We typically, and almost unintentionally, deprioritize our personal time with the Father because “clearly everything is going great with God - look at what I’m doing for Him.”
If we’re not spending the time with Him, we live our lives by assumption based on human wisdom rather than confidence in God’s leading.
Based on the example of Jesus in Mark 1 and elsewhere in the gospels, the “doing” is not what God prioritizes, and it is not what defines the reality of your walk with Him.
You could be the busiest, most favored person in your community, and still be 100% unproductive when it comes to Kingdom-building if you've sacrificed your personal time with God on the altar of busyness. The truth nobody wants to admit is what's really happening when you slip into a lifestyle like that is you're building YOUR kingdom, not God's. You can't build God's kingdom without His leading, your heart can't be led by someone you're not submitted to, and you won't submit to someone you don't communicate with. This is not to say that "doing" doesn't matter - James writes about how our works are evidence of our faith. It is to say that if the "doing" isn't preceded by "being," it's ultimately unproductive.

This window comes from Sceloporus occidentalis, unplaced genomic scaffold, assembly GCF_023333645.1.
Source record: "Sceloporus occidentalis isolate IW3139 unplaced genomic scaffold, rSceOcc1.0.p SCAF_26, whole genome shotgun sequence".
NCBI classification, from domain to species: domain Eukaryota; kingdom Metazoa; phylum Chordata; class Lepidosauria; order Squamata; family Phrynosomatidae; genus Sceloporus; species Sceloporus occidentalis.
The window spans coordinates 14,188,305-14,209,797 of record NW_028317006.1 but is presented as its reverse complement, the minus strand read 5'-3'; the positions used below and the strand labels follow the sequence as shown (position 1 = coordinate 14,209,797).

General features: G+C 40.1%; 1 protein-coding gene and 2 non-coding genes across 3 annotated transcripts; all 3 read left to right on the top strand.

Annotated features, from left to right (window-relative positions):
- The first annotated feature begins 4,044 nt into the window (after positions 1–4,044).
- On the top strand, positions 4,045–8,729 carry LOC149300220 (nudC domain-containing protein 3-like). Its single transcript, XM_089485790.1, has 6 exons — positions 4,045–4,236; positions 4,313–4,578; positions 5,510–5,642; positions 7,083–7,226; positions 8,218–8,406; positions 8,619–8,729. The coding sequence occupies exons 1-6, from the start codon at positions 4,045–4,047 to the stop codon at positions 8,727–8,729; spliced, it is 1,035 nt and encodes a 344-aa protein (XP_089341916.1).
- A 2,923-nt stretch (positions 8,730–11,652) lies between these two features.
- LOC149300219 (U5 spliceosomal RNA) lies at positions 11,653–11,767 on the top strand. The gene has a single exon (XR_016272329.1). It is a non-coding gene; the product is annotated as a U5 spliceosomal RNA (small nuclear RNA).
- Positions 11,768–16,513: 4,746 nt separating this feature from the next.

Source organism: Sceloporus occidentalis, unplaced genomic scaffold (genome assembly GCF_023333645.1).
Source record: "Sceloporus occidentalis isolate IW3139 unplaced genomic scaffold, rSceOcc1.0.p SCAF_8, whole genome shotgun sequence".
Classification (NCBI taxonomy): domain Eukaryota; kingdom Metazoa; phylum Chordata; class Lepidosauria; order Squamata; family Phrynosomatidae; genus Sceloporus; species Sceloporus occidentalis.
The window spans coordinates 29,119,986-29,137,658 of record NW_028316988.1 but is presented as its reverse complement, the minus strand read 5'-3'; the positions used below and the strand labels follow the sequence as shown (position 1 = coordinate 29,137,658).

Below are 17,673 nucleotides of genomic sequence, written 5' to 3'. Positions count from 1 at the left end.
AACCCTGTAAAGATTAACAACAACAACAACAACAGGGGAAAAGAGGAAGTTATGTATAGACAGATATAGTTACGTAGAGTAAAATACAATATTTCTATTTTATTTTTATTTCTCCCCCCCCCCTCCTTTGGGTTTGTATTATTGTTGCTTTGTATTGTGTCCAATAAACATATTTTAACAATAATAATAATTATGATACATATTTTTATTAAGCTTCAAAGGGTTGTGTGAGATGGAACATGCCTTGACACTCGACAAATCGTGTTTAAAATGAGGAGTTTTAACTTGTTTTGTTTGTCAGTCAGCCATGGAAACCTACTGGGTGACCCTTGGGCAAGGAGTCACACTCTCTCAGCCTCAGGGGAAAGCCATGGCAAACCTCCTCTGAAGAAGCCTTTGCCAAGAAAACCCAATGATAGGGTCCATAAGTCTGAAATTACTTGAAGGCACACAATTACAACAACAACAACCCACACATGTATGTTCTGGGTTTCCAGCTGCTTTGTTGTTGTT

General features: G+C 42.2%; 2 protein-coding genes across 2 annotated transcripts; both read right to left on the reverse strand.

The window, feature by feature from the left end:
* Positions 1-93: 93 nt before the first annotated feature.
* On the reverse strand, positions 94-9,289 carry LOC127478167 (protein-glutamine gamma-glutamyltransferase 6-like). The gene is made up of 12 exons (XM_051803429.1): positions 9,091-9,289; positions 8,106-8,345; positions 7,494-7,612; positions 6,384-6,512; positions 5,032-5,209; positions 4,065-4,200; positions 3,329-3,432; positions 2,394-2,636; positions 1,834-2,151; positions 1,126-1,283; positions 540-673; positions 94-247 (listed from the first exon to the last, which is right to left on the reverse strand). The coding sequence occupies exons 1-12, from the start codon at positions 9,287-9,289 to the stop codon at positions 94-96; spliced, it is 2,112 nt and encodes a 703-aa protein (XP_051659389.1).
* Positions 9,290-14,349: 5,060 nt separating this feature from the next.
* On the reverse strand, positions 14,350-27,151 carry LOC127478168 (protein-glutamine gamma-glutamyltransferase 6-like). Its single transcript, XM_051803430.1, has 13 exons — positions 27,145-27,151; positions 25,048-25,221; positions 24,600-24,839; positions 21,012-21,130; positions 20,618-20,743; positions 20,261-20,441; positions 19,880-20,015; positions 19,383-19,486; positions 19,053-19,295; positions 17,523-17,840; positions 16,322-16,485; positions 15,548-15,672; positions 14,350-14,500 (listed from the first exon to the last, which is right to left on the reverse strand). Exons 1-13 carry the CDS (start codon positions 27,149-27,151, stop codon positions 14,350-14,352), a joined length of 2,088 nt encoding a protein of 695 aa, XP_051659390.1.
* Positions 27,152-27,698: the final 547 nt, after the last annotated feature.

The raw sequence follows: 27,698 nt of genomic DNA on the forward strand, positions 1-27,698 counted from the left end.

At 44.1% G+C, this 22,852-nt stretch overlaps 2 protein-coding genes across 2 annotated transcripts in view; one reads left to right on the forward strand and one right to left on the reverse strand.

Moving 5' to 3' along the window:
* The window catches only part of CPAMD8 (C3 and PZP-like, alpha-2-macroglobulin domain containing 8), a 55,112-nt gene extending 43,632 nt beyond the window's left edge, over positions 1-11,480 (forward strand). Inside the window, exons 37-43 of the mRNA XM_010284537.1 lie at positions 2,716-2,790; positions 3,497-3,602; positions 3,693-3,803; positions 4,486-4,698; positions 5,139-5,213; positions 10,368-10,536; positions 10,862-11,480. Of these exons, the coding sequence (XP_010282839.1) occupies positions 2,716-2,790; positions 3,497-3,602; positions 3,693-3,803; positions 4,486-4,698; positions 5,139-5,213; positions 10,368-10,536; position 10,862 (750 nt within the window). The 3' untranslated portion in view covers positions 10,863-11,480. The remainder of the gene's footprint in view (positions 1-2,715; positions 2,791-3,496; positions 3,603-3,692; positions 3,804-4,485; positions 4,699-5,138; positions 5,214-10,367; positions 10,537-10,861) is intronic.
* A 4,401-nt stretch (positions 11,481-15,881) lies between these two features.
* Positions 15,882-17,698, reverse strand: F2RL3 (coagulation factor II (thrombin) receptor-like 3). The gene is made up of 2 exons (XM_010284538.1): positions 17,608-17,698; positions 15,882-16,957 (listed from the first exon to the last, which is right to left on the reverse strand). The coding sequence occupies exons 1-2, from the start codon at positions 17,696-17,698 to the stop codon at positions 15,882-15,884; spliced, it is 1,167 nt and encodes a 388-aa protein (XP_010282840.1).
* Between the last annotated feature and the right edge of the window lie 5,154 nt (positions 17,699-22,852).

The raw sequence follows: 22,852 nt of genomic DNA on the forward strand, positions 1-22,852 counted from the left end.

What happens in “seclusion” with the Father - time spent in prayer and His presence - and your heart’s response to it, is how God measures “productivity.”
This is a lesson I didn’t know I needed to learn until my hands had nothing left to do. God is so patient with and pursuant of our hearts, He waited until I had come to the end of myself to show me what was going on in me. This has become a time of redefinition. You’ll likely notice this pattern in my writing for a while; it’s become quite clear that God has a long list of things to redefine in my heart.
But circling back to where we started, He’s chosen to start the process with this:
God measures productivity by the heart, not the hands.
I have a feeling this lays the foundation for anything He’ll be building in my life moving forward, and I welcome every moment of it.
P.s. I have to note that my counselor - the amazing, Jesus-loving woman she is - was used by the Lord to help me process what He was stirring up in my heart lately; things I was having a hard time sifting through. Biblical counseling is such a blessing!